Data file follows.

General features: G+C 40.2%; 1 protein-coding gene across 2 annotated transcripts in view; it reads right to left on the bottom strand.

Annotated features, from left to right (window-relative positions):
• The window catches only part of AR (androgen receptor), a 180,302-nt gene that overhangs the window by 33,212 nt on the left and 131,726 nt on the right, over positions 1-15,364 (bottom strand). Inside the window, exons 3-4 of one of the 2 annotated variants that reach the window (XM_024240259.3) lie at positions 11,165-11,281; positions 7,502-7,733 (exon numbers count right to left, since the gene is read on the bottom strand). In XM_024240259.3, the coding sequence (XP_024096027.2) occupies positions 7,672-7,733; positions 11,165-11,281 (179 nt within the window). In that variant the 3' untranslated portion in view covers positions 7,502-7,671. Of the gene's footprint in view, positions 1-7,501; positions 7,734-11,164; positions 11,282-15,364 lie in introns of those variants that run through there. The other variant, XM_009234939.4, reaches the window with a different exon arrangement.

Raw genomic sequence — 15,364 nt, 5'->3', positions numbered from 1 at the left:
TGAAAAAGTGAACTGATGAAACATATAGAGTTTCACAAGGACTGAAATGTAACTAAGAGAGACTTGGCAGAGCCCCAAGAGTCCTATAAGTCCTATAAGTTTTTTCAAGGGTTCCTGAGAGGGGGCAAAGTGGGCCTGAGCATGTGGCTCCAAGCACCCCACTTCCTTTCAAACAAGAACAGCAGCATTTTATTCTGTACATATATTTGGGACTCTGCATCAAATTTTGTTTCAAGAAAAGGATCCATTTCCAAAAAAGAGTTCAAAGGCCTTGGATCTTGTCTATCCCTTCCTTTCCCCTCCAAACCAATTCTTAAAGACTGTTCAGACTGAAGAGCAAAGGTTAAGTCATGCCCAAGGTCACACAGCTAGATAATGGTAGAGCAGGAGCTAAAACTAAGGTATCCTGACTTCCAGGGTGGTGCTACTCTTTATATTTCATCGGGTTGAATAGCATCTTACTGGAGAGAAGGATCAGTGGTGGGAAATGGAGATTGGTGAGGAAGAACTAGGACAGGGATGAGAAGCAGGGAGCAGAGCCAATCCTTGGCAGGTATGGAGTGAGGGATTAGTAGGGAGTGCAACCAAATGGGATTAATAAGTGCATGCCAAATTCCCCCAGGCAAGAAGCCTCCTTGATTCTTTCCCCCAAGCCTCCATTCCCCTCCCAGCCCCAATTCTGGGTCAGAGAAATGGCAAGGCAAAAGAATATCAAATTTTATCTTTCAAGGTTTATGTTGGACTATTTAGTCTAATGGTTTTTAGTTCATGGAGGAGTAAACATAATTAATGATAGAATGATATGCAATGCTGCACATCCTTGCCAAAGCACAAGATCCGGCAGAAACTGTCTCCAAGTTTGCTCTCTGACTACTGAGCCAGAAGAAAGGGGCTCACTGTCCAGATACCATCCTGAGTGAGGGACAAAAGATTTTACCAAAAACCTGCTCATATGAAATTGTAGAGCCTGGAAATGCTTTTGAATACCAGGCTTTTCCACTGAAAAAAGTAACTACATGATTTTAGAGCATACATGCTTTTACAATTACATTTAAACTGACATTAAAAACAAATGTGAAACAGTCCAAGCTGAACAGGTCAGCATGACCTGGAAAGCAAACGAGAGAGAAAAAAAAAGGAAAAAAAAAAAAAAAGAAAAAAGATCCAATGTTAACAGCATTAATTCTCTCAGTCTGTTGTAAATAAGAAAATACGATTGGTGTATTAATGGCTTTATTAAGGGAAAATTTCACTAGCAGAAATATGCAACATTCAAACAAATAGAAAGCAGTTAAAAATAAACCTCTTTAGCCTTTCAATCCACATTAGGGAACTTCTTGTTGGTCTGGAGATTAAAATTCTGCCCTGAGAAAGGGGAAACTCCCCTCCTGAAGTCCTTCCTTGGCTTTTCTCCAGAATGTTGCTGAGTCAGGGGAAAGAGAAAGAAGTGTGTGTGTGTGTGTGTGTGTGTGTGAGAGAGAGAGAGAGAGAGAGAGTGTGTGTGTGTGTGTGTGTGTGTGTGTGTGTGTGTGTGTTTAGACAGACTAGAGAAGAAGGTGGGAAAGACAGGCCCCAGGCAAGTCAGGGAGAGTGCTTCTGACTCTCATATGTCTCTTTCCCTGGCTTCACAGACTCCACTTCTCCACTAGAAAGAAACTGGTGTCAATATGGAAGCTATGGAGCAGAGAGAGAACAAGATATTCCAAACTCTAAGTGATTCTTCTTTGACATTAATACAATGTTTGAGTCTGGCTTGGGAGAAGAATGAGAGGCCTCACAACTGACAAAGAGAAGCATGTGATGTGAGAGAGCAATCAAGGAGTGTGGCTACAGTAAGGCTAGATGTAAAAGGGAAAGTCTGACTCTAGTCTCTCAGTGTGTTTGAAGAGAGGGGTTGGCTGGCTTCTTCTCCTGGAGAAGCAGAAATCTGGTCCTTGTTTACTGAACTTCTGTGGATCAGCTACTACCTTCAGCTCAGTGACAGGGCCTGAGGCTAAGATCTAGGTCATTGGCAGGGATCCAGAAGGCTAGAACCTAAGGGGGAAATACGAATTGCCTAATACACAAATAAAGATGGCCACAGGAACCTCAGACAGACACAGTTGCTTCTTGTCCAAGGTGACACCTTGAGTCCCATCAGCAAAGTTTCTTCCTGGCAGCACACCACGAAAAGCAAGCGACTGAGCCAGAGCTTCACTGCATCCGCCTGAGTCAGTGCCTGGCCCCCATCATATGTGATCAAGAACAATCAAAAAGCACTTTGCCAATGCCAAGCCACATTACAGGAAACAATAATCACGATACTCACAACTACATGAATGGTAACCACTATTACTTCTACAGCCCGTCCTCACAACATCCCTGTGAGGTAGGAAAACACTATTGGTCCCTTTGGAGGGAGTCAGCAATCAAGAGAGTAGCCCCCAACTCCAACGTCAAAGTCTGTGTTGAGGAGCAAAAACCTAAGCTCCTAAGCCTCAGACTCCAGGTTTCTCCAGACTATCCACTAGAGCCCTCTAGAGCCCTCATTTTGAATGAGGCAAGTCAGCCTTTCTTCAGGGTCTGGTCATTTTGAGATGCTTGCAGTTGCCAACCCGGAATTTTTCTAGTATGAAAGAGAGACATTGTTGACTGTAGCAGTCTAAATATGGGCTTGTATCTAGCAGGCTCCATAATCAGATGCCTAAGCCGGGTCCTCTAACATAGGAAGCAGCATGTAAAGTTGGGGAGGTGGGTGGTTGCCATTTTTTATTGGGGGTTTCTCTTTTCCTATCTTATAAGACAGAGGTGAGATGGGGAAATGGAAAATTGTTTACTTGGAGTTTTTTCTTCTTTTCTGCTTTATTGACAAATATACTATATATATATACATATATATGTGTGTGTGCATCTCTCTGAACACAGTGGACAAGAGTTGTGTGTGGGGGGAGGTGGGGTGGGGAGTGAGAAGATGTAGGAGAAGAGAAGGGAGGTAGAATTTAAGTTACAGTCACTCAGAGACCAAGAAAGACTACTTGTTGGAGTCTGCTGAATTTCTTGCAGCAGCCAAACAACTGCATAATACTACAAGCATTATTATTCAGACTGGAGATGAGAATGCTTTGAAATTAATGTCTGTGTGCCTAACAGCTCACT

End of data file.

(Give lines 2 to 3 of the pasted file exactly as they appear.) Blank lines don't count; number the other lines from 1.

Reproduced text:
Annotated features, from left to right (window-relative positions):
• The window catches only part of AR (androgen receptor), a 180,302-nt gene that overhangs the window by 33,212 nt on the left and 131,726 nt on the right, over positions 1-15,364 (bottom strand). Inside the window, exons 3-4 of one of the 2 annotated variants that reach the window (XM_024240259.3) lie at positions 11,165-11,281; positions 7,502-7,733 (exon numbers count right to left, since the gene is read on the bottom strand). In XM_024240259.3, the coding sequence (XP_024096027.2) occupies positions 7,672-7,733; positions 11,165-11,281 (179 nt within the window). In that variant the 3' untranslated portion in view covers positions 7,502-7,671. Of the gene's footprint in view, positions 1-7,501; positions 7,734-11,164; positions 11,282-15,364 lie in introns of those variants that run through there. The other variant, XM_009234939.4, reaches the window with a different exon arrangement.